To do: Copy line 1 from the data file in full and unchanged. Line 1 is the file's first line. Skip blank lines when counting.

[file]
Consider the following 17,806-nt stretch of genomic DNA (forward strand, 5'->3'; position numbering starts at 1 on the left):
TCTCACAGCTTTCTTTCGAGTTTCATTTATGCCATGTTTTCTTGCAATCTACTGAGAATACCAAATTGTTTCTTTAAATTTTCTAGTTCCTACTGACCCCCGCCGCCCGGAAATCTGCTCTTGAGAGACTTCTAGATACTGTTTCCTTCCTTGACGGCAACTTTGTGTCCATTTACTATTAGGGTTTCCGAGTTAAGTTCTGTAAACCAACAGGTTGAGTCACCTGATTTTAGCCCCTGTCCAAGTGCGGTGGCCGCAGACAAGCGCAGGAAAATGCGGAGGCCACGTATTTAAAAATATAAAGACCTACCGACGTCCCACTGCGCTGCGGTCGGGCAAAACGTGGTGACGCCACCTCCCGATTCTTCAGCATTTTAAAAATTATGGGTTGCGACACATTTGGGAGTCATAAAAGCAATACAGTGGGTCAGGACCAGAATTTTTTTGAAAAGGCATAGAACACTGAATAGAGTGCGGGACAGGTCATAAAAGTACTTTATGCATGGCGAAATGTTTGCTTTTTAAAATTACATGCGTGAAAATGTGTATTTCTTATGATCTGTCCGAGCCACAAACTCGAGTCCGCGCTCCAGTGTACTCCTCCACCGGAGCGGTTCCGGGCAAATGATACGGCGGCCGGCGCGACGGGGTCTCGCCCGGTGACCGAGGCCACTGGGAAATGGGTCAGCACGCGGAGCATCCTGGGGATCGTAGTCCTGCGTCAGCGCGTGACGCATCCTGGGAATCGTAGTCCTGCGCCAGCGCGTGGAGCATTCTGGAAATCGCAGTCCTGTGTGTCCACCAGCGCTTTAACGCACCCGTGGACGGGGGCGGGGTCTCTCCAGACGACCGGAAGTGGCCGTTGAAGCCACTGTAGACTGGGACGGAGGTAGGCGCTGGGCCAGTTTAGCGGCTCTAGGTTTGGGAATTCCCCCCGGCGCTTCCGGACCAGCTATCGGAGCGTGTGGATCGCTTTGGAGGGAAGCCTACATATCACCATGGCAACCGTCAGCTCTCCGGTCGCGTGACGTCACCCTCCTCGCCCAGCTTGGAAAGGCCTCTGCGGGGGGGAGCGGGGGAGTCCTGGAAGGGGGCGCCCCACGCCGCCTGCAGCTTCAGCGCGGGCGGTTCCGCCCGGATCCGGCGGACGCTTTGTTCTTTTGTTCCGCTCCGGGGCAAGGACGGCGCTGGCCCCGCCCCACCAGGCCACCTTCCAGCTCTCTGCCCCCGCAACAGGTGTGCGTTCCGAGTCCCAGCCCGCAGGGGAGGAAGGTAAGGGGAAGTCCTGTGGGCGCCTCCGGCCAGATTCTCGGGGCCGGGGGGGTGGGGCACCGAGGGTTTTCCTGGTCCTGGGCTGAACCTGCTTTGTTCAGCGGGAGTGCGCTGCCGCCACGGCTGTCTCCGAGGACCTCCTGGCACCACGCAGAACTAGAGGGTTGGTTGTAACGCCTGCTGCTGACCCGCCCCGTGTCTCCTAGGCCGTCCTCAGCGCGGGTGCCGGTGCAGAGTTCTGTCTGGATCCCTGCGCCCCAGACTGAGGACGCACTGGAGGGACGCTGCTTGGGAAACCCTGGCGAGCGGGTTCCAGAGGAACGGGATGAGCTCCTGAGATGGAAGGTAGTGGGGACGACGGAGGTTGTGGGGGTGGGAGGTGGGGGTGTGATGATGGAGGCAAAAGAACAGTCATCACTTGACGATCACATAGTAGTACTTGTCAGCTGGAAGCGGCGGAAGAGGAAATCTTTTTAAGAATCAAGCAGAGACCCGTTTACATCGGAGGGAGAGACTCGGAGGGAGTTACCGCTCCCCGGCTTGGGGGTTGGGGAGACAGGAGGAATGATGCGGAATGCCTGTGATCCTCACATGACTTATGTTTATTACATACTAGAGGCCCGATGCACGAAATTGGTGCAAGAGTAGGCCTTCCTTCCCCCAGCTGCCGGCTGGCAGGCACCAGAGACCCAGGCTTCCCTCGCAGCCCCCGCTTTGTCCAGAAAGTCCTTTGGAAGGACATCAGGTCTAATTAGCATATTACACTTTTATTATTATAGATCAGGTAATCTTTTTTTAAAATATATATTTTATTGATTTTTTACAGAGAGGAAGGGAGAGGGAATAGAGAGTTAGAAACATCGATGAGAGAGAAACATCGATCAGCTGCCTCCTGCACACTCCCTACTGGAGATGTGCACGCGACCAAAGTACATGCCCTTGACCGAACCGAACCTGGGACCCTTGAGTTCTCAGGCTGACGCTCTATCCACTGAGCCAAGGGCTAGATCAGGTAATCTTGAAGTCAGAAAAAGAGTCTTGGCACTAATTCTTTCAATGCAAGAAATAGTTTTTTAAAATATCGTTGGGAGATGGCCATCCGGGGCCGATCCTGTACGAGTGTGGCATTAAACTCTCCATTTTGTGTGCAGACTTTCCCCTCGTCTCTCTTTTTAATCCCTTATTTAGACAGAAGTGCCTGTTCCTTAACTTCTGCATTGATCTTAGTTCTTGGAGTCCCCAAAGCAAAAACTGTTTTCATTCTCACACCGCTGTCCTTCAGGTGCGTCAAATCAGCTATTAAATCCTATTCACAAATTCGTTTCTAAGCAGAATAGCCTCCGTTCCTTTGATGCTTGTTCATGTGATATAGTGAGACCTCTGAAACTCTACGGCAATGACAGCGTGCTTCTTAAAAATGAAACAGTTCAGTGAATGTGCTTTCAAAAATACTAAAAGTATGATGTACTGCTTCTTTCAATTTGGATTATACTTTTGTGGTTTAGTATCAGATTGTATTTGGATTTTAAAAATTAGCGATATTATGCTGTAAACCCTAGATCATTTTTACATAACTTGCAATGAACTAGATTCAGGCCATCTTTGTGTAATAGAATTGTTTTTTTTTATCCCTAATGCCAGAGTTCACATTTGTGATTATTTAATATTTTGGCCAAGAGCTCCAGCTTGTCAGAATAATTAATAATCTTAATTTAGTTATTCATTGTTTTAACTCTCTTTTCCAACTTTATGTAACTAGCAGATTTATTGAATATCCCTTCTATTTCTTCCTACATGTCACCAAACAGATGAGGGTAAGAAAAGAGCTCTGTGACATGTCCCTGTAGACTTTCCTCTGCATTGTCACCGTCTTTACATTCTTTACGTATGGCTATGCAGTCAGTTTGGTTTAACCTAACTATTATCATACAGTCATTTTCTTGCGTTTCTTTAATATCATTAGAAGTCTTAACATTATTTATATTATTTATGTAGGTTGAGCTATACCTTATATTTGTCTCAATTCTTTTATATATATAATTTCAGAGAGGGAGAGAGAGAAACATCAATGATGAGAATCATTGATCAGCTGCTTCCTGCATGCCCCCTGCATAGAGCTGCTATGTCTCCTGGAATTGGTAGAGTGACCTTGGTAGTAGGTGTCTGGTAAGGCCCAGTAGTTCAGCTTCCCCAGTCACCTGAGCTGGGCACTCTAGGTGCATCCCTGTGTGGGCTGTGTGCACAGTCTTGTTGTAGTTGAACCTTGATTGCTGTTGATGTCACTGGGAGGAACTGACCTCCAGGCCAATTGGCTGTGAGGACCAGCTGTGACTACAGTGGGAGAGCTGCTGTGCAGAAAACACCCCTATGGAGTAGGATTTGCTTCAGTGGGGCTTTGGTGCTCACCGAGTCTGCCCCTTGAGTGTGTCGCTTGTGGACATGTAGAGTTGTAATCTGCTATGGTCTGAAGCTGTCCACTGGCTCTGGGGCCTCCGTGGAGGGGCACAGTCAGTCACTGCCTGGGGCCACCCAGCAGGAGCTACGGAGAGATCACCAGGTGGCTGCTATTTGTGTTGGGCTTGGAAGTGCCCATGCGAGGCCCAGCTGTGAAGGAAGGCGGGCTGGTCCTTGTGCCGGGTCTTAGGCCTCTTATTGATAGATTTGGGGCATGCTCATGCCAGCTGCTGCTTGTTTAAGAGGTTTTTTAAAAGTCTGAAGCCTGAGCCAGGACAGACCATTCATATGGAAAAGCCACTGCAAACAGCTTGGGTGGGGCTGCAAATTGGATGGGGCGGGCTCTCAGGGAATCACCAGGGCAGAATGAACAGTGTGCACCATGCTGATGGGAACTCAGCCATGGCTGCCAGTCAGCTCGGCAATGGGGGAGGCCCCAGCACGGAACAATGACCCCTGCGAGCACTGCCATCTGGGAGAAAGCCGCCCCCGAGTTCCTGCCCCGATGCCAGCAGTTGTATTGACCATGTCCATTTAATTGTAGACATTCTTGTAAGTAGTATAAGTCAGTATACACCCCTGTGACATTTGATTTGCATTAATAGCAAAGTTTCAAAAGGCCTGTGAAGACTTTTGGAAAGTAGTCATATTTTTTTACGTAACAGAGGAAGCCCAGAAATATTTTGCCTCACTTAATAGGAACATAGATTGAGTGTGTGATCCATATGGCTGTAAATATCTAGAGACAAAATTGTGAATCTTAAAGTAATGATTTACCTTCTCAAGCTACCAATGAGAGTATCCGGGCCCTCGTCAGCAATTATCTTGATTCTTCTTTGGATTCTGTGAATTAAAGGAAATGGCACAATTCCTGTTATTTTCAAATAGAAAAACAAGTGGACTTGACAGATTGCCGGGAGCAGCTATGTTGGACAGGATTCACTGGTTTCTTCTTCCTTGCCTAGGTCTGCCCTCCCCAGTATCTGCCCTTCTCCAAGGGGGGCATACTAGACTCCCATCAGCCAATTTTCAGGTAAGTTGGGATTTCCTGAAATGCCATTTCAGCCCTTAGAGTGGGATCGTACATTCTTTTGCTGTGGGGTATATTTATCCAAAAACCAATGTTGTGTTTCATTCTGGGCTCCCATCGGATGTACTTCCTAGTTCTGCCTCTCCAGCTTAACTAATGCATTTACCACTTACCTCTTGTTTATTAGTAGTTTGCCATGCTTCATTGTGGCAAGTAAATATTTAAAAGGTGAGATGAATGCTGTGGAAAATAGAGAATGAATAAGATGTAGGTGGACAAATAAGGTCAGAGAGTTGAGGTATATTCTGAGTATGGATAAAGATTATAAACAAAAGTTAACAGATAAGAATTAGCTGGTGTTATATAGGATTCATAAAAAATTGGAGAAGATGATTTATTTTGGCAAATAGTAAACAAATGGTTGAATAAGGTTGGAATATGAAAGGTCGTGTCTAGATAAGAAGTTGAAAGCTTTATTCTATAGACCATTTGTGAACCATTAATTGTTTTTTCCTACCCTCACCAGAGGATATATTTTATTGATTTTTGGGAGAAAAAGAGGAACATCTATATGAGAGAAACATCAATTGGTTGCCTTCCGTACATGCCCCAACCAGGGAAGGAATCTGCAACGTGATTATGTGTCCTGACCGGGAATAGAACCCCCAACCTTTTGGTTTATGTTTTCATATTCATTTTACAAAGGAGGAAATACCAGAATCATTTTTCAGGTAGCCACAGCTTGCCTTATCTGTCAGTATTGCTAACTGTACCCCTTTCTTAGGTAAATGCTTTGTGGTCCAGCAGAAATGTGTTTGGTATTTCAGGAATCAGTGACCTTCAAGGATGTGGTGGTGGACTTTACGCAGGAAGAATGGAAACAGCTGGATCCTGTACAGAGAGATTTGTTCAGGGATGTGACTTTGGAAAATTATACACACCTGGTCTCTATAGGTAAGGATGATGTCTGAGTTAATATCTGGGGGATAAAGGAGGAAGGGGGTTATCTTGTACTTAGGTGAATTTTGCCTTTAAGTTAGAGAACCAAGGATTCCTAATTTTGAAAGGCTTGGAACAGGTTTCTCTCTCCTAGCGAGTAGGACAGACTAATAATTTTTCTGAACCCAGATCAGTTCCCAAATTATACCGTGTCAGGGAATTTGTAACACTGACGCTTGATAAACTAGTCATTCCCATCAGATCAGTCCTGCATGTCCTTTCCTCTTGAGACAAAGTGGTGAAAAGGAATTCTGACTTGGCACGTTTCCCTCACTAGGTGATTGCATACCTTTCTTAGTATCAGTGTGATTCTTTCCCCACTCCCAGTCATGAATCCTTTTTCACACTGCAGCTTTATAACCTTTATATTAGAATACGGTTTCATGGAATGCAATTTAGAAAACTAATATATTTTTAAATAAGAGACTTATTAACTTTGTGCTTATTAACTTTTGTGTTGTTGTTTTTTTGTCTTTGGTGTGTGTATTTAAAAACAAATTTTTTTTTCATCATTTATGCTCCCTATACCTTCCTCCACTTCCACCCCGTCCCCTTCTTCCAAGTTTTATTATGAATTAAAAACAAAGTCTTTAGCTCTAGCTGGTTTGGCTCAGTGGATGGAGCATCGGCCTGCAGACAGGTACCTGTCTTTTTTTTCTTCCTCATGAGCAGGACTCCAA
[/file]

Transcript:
Consider the following 17,806-nt stretch of genomic DNA (forward strand, 5'->3'; position numbering starts at 1 on the left):